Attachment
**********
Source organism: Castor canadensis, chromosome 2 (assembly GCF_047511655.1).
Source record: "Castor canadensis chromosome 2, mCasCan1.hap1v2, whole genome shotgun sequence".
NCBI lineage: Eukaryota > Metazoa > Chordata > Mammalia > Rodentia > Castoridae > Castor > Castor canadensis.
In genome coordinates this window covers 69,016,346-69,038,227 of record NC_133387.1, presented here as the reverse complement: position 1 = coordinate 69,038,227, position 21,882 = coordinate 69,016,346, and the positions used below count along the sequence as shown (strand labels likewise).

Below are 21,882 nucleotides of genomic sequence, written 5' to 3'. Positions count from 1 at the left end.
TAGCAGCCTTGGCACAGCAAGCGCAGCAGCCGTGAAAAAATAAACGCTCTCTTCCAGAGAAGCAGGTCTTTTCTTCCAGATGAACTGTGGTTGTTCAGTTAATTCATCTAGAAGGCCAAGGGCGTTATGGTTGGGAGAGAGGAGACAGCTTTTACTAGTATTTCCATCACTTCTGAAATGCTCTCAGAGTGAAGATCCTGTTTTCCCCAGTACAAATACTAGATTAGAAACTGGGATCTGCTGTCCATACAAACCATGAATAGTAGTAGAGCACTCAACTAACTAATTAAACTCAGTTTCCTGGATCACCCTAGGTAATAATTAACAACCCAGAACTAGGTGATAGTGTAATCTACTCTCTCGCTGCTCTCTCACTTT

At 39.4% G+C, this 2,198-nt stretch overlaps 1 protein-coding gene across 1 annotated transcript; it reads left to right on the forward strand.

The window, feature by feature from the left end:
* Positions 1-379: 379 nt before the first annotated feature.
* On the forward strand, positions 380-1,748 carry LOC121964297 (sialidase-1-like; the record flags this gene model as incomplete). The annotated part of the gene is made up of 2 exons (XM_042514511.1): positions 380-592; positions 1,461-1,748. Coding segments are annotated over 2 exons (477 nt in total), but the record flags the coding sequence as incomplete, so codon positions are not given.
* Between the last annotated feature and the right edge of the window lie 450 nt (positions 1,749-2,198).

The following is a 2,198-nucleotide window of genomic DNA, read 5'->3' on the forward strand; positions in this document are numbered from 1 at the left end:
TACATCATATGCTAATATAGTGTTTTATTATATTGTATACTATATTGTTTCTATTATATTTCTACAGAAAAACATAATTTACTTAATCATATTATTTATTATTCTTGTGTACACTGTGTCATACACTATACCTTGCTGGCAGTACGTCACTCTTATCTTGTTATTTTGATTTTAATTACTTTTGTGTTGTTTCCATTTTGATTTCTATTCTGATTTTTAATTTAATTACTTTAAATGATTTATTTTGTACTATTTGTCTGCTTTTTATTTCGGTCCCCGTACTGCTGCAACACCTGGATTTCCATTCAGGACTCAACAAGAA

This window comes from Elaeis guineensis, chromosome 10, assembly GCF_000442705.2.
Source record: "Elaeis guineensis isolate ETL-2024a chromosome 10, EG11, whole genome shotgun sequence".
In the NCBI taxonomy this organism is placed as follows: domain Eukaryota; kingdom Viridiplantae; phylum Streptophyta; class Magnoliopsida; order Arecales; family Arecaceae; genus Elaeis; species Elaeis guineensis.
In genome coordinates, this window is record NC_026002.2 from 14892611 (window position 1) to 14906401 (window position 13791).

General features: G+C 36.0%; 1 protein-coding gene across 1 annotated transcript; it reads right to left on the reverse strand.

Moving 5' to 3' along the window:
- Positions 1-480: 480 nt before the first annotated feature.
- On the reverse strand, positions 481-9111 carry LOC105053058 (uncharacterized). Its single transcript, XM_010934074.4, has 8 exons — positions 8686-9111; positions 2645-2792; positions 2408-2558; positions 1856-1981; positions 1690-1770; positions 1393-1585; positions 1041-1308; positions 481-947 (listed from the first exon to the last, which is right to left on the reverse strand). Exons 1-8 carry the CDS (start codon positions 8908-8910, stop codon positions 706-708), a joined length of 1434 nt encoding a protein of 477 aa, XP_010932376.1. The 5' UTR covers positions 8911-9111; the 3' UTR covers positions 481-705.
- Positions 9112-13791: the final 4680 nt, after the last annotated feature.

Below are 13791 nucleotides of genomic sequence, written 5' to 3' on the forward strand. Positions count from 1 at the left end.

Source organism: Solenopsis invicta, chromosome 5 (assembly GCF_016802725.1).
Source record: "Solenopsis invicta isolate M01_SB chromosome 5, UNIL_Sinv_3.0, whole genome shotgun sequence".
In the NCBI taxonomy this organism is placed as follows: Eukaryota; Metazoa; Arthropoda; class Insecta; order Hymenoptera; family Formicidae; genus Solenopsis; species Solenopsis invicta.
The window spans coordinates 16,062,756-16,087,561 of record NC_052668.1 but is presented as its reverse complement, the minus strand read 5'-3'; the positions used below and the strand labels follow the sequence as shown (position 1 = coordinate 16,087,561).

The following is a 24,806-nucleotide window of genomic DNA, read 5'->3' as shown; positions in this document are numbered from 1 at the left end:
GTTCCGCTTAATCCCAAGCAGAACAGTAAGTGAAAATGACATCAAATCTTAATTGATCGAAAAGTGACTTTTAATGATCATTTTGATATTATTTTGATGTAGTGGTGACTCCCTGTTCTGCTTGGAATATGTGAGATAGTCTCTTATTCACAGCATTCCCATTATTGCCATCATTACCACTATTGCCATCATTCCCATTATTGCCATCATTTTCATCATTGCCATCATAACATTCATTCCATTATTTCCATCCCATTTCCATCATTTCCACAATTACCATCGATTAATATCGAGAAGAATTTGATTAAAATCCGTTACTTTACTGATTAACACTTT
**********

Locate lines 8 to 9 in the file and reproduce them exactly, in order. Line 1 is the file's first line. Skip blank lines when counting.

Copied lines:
The window, feature by feature from the left end:
* Positions 1-379: 379 nt before the first annotated feature.